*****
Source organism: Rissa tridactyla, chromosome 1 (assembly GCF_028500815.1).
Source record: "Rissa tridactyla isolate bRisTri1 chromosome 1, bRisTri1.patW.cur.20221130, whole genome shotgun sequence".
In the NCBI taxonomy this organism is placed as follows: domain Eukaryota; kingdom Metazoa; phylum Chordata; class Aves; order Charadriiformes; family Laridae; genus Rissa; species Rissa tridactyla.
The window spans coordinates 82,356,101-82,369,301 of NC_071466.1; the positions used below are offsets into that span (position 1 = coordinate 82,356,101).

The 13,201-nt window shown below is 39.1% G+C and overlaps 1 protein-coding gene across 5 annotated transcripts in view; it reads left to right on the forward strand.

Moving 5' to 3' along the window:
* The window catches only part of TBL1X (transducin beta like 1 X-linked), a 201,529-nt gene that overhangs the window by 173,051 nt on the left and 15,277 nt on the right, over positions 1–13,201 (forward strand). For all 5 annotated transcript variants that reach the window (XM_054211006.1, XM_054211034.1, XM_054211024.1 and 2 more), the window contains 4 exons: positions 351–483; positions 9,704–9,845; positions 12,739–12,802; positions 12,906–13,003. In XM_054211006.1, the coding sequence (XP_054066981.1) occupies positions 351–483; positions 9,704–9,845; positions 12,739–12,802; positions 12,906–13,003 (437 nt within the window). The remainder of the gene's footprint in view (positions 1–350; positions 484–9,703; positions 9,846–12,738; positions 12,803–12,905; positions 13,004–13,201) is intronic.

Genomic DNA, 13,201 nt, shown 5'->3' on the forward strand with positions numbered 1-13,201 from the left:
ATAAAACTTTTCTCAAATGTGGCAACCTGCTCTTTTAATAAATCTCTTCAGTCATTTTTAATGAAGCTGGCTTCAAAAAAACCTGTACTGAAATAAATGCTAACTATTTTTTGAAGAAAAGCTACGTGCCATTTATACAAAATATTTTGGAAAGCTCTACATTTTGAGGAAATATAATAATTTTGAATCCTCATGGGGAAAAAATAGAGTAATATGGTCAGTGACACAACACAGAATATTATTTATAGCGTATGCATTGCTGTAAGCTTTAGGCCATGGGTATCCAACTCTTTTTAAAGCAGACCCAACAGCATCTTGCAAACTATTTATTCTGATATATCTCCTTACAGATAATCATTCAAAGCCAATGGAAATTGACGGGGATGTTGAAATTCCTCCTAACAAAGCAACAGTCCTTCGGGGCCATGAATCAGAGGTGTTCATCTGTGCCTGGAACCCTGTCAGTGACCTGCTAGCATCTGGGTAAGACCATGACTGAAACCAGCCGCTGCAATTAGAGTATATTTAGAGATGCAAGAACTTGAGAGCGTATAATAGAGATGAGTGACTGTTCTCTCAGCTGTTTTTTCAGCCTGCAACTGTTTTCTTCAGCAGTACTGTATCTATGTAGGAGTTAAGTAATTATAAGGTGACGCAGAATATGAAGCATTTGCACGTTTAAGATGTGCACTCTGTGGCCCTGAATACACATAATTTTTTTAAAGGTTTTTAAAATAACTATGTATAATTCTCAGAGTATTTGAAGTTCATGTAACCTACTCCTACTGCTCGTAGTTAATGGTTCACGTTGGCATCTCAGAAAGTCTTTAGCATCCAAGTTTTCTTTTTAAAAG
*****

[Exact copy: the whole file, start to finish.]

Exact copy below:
Source organism: Rissa tridactyla, chromosome 1 (assembly GCF_028500815.1).
Source record: "Rissa tridactyla isolate bRisTri1 chromosome 1, bRisTri1.patW.cur.20221130, whole genome shotgun sequence".
In the NCBI taxonomy this organism is placed as follows: domain Eukaryota; kingdom Metazoa; phylum Chordata; class Aves; order Charadriiformes; family Laridae; genus Rissa; species Rissa tridactyla.
The window spans coordinates 82,356,101-82,369,301 of NC_071466.1; the positions used below are offsets into that span (position 1 = coordinate 82,356,101).

The 13,201-nt window shown below is 39.1% G+C and overlaps 1 protein-coding gene across 5 annotated transcripts in view; it reads left to right on the forward strand.

Moving 5' to 3' along the window:
* The window catches only part of TBL1X (transducin beta like 1 X-linked), a 201,529-nt gene that overhangs the window by 173,051 nt on the left and 15,277 nt on the right, over positions 1–13,201 (forward strand). For all 5 annotated transcript variants that reach the window (XM_054211006.1, XM_054211034.1, XM_054211024.1 and 2 more), the window contains 4 exons: positions 351–483; positions 9,704–9,845; positions 12,739–12,802; positions 12,906–13,003. In XM_054211006.1, the coding sequence (XP_054066981.1) occupies positions 351–483; positions 9,704–9,845; positions 12,739–12,802; positions 12,906–13,003 (437 nt within the window). The remainder of the gene's footprint in view (positions 1–350; positions 484–9,703; positions 9,846–12,738; positions 12,803–12,905; positions 13,004–13,201) is intronic.

Genomic DNA, 13,201 nt, shown 5'->3' on the forward strand with positions numbered 1-13,201 from the left:
ATAAAACTTTTCTCAAATGTGGCAACCTGCTCTTTTAATAAATCTCTTCAGTCATTTTTAATGAAGCTGGCTTCAAAAAAACCTGTACTGAAATAAATGCTAACTATTTTTTGAAGAAAAGCTACGTGCCATTTATACAAAATATTTTGGAAAGCTCTACATTTTGAGGAAATATAATAATTTTGAATCCTCATGGGGAAAAAATAGAGTAATATGGTCAGTGACACAACACAGAATATTATTTATAGCGTATGCATTGCTGTAAGCTTTAGGCCATGGGTATCCAACTCTTTTTAAAGCAGACCCAACAGCATCTTGCAAACTATTTATTCTGATATATCTCCTTACAGATAATCATTCAAAGCCAATGGAAATTGACGGGGATGTTGAAATTCCTCCTAACAAAGCAACAGTCCTTCGGGGCCATGAATCAGAGGTGTTCATCTGTGCCTGGAACCCTGTCAGTGACCTGCTAGCATCTGGGTAAGACCATGACTGAAACCAGCCGCTGCAATTAGAGTATATTTAGAGATGCAAGAACTTGAGAGCGTATAATAGAGATGAGTGACTGTTCTCTCAGCTGTTTTTTCAGCCTGCAACTGTTTTCTTCAGCAGTACTGTATCTATGTAGGAGTTAAGTAATTATAAGGTGACGCAGAATATGAAGCATTTGCACGTTTAAGATGTGCACTCTGTGGCCCTGAATACACATAATTTTTTTAAAGGTTTTTAAAATAACTATGTATAATTCTCAGAGTATTTGAAGTTCATGTAACCTACTCCTACTGCTCGTAGTTAATGGTTCACGTTGGCATCTCAGAAAGTCTTTAGCATCCAAGTTTTCTTTTTAAAAG